“You thought I was going to confess to Delonda’s murder? How could you think something like that?” Molly started crying all over again.

“You were slinking around. You were acting guilty.”

“No, I was trying to be considerate. I didn’t want people to think I was benefiting from her being gone. We thought it would be best to let things smooth over before we told anyone what we were up to. Richard is going in on it with us. And tonight, when you saw us, I knew I had to tell you. The guilt was eating me alive.”

Did Willow hear that right? The guilt over keeping their business venture a secret was eating her alive? Who thinks that way? “So, are you saying you didn’t kill Delonda Posey?”

“No, goodness, no. I would never kill anyone.”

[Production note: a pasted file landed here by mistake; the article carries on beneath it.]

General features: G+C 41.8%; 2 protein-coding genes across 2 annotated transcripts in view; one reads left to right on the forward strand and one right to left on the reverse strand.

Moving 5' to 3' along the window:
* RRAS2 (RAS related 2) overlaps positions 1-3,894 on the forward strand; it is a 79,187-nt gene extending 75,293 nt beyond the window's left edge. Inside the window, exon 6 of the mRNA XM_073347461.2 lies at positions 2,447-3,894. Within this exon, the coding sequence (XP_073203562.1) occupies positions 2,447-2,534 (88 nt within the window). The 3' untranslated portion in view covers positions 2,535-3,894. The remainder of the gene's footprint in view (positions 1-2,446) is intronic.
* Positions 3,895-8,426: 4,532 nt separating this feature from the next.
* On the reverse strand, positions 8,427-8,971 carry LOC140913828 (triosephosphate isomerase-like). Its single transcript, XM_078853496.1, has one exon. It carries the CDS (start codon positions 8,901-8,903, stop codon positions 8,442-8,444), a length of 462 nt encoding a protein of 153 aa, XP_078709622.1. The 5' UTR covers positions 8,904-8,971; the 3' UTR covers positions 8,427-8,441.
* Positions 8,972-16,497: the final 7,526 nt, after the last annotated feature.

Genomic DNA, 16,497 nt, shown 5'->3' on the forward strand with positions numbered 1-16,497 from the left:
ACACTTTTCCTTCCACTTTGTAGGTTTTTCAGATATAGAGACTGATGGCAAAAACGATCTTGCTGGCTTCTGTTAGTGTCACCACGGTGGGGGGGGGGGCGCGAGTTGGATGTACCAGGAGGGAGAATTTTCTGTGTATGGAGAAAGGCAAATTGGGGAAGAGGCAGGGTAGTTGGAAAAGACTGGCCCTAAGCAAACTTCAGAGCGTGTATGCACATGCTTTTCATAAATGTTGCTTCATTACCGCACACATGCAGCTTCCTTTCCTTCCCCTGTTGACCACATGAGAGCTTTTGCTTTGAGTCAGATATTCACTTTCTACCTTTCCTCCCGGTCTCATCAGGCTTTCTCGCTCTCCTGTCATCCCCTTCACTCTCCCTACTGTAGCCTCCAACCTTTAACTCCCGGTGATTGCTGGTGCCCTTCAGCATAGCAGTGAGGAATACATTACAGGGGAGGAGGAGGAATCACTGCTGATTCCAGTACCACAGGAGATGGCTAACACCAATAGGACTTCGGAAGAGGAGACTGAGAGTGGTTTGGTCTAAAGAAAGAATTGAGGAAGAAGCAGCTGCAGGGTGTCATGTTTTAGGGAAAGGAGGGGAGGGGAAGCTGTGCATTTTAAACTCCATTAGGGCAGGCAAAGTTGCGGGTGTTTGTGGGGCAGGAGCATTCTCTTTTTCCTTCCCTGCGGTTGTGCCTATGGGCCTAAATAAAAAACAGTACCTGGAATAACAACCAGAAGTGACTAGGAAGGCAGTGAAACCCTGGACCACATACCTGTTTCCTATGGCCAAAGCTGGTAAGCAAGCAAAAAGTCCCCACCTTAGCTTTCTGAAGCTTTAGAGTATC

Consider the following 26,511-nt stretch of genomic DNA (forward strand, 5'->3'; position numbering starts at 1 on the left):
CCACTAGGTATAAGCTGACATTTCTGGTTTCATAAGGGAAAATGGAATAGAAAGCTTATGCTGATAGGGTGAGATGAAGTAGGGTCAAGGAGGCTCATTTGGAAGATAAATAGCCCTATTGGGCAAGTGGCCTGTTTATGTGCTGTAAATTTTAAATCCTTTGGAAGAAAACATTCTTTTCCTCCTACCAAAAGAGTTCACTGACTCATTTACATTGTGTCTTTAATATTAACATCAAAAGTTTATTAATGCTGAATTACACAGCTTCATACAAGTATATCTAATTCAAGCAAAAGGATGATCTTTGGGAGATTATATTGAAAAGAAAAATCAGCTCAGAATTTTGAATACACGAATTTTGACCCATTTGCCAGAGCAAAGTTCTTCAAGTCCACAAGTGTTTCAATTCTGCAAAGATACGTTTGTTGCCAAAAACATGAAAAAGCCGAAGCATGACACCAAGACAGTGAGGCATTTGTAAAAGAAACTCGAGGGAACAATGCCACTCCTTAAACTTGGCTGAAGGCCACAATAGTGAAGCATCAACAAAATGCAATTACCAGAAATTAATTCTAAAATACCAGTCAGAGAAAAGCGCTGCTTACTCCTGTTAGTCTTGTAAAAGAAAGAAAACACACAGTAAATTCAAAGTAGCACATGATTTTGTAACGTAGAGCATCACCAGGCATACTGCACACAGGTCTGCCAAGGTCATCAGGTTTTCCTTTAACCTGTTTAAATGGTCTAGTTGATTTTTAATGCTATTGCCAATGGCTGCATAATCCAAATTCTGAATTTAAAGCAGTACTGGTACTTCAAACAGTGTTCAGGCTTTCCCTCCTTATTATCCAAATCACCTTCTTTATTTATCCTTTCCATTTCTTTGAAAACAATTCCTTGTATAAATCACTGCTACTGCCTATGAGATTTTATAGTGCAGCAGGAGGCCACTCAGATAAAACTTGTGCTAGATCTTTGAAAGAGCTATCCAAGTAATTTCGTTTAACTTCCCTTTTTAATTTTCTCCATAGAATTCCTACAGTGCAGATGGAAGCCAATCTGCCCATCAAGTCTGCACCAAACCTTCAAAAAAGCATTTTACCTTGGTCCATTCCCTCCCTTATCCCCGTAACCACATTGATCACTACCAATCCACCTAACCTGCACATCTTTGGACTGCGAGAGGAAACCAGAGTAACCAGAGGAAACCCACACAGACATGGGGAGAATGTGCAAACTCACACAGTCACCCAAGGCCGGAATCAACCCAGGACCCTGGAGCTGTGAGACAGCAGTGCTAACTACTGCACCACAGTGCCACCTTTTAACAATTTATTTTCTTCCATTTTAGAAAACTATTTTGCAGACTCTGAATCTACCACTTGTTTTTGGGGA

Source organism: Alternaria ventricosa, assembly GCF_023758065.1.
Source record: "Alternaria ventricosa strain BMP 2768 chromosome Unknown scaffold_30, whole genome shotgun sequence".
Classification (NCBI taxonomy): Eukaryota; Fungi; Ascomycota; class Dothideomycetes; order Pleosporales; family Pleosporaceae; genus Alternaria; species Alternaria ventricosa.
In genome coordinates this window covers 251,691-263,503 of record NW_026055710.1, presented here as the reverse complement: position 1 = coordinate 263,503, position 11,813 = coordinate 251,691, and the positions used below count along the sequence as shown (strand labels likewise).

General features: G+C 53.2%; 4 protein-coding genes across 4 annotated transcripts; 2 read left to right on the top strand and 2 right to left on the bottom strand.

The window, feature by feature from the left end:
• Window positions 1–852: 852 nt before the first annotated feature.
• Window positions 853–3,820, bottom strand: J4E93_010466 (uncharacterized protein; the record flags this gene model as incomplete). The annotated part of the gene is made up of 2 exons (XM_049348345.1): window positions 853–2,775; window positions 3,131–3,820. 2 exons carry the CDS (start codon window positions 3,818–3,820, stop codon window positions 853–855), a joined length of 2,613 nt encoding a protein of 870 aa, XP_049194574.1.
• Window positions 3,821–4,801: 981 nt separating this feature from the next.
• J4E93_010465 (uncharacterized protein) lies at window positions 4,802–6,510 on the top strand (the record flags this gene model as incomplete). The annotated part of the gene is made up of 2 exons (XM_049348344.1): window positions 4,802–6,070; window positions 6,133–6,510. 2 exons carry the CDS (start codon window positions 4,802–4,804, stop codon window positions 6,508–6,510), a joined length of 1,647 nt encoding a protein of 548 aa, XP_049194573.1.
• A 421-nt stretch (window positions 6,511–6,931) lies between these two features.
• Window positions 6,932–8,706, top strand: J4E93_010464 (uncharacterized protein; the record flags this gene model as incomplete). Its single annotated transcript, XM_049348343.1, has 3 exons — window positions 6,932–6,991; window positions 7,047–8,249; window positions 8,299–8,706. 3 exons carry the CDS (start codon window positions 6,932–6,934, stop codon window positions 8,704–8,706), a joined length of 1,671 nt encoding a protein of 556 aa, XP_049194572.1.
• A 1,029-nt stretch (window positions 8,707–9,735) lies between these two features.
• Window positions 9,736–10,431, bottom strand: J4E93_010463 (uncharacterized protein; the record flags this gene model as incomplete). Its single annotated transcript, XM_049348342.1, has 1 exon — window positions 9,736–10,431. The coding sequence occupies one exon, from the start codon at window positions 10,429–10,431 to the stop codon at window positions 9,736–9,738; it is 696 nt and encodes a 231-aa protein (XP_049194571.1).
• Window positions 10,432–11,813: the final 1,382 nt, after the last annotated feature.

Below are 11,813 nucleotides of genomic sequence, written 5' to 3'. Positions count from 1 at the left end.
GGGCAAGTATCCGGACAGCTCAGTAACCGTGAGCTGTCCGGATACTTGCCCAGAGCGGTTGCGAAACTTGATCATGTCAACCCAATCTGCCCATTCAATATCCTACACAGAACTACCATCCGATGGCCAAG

“You came here to confess that you’re reopening your café? That’s it?”

Molly sniffed. “Well, there is one other thing.”

Willow perked up. “Ha! Tell me!”

“Beau and I started seeing each other, romantically that is. I just had to tell you. I’m so happy except when I’m trying to hide how I really feel. Now, I can be open and tell the world. I’m in love and I’m getting my business back.”

Willow watched Molly turn from a babbling cry baby into a joyful woman in love. Willow gave Molly a hug. “I’m so glad for you. You deserve to be happy.”

Molly thanked her and told her she would keep her updated on the café’s progress as well as her relationship with Beau. She was all smiles when she left.

Willow returned to her bread and cinnamon rolls. She had everything prepared for Janie for the next morning. She yawned and looked at her watch. She couldn’t wait to cuddle up with Clover.

 

Chapter 16

Willow stepped up to her front porch and immediately heard Clover barking. She nearly had her key to the keyhole when she noticed the door was slightly ajar. She was certain she didn’t leave it that way. She looked around and didn’t see Embry’s vehicle. Not that she would leave the door open. Nor would she forget to shut it if she had come out for something. At least Willow didn’t think so.